How to check if a client device supports 802.11v
This post is directly related to the following previous article: “Wireshark: How to check it a Wi-Fi Network Supports 802.11v“.
In the previous article, we talked about how to check if a specific Wi-Fi network is supporting IEEE 802.11v, from the access point perspective. Like anything in Wi-Fi, we need support from both the access point and the STAs in order for it to work.
So in this article, we are going to explain how we can validate is a specific client device supports 802.11v.
I would like to address special thanks to Phil Morgan for providing useful information and giving me the idea to write this follow up post.
Note: before we start looking deeper into the association request frame, something important needs to be noted regarding 802.11v client support. Since the support of 802.11v is advertised by the AP in the beacon frames the station will be aware of 802.11v support within the BSS and will only advertise its support for 802.11v in its association request if it is advertised by the AP in the beacon frame.
So if you are performing your own packet captures, make sure you enable 802.11v support on the access point first.
Once again, looking at the association request frame in order to find 802.11v support, we need to focus on the Extended Capabilities Information Element number 127 and look at the 4th bit of the 3rd octet. This bit is most commonly named the “BSS Transition bit“. If the bit is set to “1“, the client device support 802.11v.
Make sure to read the note at the bottom of the page related to IEEE 802.11v support.
VALIDATE CLIENT 802.11V SUPPORT ON A CISCO WLC
On a Cisco Wireless LAN Controller, there is a way to check if an associated client supports IEEE 802.11v. Obviously, as explained earlier, this client device has to be associated to an SSID already advertising the BSS transition capability.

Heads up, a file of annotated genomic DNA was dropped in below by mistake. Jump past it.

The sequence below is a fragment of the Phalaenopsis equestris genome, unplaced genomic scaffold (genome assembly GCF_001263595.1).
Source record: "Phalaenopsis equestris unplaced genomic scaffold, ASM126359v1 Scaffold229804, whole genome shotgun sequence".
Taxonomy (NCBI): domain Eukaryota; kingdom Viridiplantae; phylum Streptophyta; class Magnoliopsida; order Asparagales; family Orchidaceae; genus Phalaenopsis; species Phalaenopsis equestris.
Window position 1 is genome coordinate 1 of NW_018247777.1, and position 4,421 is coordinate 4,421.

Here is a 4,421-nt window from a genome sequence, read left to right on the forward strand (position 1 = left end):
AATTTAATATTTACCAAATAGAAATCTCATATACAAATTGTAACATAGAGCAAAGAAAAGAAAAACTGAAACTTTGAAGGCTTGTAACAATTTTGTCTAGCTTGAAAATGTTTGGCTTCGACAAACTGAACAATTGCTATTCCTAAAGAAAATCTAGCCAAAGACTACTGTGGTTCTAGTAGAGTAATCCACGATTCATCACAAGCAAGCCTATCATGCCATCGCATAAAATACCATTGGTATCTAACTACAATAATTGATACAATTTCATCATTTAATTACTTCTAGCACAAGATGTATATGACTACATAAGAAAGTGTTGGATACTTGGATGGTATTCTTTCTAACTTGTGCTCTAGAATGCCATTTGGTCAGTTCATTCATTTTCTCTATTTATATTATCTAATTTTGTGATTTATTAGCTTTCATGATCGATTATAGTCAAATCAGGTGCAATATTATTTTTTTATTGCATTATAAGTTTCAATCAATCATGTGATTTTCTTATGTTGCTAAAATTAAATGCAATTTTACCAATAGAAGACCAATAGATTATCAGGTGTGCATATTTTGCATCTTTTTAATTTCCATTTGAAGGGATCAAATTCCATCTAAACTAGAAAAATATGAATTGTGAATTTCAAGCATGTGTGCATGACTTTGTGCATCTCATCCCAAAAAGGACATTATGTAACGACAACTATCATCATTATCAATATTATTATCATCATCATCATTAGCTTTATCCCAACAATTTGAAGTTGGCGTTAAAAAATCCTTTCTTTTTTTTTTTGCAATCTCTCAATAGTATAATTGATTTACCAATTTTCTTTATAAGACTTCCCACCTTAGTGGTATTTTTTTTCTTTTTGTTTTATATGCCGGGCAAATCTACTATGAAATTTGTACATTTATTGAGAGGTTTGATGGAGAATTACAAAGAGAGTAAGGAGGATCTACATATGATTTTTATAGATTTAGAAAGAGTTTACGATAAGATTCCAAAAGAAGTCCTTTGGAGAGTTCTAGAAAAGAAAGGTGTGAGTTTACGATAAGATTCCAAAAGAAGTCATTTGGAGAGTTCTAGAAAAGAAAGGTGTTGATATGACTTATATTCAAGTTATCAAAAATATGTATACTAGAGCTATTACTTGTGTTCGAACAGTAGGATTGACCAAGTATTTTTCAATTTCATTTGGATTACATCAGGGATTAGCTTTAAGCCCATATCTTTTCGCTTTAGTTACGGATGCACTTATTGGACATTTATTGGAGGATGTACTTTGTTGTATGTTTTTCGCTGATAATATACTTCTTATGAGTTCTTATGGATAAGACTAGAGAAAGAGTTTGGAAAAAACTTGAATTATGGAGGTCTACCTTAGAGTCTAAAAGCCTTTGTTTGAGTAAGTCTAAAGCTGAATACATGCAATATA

Click on the mac address of the client that you want to study. This will open up a new page providing more detailed information related to this specific client.
On this page, you will be able to see if it support IEEE 802.11v, as shown below, under the “802.11v BSS Transition” sub-section:
UPDATE (2019): USING THE WLAN PI AND PROFILER
Thanks to our amazing Wi-Fi community, we now have tools to validate the general capabilities of Wi-Fi client devices in an easier and more scalable way.
This program broadcast a special beacon frame that tricks the client device in thinking that the Wi-Fi network supports pretty much everything and is using the maximum capabilities defined in the 802.11 specifications.
# capture frames on channel 44 using an SSID called 'TEST' wlanpi@wlanpi:/home/wlanpi/profiler# sudo python ./profiler.py -c 44 -s "TEST"
Then, you can simply use your device and connect to that specific SSID. The client will not hold back and provide, in return, its maximum capabilities (including 802.11v).
(Image from the github documentation page)
You can also use the GUI of the WLAN Pi to retrieve the results in a text or csv file.
The profiler tool would require an entire dedicated blog article and does way more than just validate 802.11v. I invite you to check it out and try it out yourself.
Thank you for reading!